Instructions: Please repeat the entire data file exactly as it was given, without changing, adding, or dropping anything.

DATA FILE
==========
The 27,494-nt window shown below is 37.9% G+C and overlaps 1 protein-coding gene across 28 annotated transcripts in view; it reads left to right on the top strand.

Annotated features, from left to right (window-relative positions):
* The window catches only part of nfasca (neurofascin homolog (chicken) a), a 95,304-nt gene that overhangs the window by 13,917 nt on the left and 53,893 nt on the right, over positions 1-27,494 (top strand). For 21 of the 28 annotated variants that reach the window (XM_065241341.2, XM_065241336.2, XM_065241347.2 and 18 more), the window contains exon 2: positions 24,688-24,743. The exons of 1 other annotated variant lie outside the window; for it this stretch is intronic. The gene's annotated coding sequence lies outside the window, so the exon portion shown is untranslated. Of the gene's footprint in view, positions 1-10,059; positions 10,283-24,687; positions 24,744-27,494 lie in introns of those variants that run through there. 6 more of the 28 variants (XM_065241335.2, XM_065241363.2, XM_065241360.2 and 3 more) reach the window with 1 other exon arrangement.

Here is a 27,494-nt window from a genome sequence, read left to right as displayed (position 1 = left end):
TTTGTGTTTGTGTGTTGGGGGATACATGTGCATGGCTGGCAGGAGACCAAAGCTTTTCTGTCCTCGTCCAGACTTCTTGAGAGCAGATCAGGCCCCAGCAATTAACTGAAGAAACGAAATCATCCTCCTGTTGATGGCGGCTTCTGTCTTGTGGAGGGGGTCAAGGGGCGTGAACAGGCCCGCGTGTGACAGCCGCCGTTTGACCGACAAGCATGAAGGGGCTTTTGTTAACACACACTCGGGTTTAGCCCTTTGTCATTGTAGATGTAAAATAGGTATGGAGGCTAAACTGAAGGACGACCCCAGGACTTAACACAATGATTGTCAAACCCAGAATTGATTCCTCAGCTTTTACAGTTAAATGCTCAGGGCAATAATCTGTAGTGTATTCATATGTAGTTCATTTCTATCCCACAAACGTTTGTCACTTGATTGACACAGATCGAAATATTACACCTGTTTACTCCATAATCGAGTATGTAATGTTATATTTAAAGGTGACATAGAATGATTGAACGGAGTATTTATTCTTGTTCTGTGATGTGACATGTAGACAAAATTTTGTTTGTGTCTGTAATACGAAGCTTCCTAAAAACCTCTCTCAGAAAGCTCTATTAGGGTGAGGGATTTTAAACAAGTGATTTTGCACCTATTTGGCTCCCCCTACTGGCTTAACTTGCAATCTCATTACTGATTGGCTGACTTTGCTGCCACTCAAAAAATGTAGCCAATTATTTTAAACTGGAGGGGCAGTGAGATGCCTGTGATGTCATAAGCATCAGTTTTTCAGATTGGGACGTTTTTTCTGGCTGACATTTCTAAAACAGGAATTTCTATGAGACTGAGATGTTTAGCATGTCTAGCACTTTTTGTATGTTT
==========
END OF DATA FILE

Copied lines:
The 27,494-nt window shown below is 37.9% G+C and overlaps 1 protein-coding gene across 28 annotated transcripts in view; it reads left to right on the top strand.

Annotated features, from left to right (window-relative positions):
* The window catches only part of nfasca (neurofascin homolog (chicken) a), a 95,304-nt gene that overhangs the window by 13,917 nt on the left and 53,893 nt on the right, over positions 1-27,494 (top strand). For 21 of the 28 annotated variants that reach the window (XM_065241341.2, XM_065241336.2, XM_065241347.2 and 18 more), the window contains exon 2: positions 24,688-24,743. The exons of 1 other annotated variant lie outside the window; for it this stretch is intronic. The gene's annotated coding sequence lies outside the window, so the exon portion shown is untranslated. Of the gene's footprint in view, positions 1-10,059; positions 10,283-24,687; positions 24,744-27,494 lie in introns of those variants that run through there. 6 more of the 28 variants (XM_065241335.2, XM_065241363.2, XM_065241360.2 and 3 more) reach the window with 1 other exon arrangement.

Here is a 27,494-nt window from a genome sequence, read left to right as displayed (position 1 = left end):
TTTGTGTTTGTGTGTTGGGGGATACATGTGCATGGCTGGCAGGAGACCAAAGCTTTTCTGTCCTCGTCCAGACTTCTTGAGAGCAGATCAGGCCCCAGCAATTAACTGAAGAAACGAAATCATCCTCCTGTTGATGGCGGCTTCTGTCTTGTGGAGGGGGTCAAGGGGCGTGAACAGGCCCGCGTGTGACAGCCGCCGTTTGACCGACAAGCATGAAGGGGCTTTTGTTAACACACACTCGGGTTTAGCCCTTTGTCATTGTAGATGTAAAATAGGTATGGAGGCTAAACTGAAGGACGACCCCAGGACTTAACACAATGATTGTCAAACCCAGAATTGATTCCTCAGCTTTTACAGTTAAATGCTCAGGGCAATAATCTGTAGTGTATTCATATGTAGTTCATTTCTATCCCACAAACGTTTGTCACTTGATTGACACAGATCGAAATATTACACCTGTTTACTCCATAATCGAGTATGTAATGTTATATTTAAAGGTGACATAGAATGATTGAACGGAGTATTTATTCTTGTTCTGTGATGTGACATGTAGACAAAATTTTGTTTGTGTCTGTAATACGAAGCTTCCTAAAAACCTCTCTCAGAAAGCTCTATTAGGGTGAGGGATTTTAAACAAGTGATTTTGCACCTATTTGGCTCCCCCTACTGGCTTAACTTGCAATCTCATTACTGATTGGCTGACTTTGCTGCCACTCAAAAAATGTAGCCAATTATTTTAAACTGGAGGGGCAGTGAGATGCCTGTGATGTCATAAGCATCAGTTTTTCAGATTGGGACGTTTTTTCTGGCTGACATTTCTAAAACAGGAATTTCTATGAGACTGAGATGTTTAGCATGTCTAGCACTTTTTGTATGTTT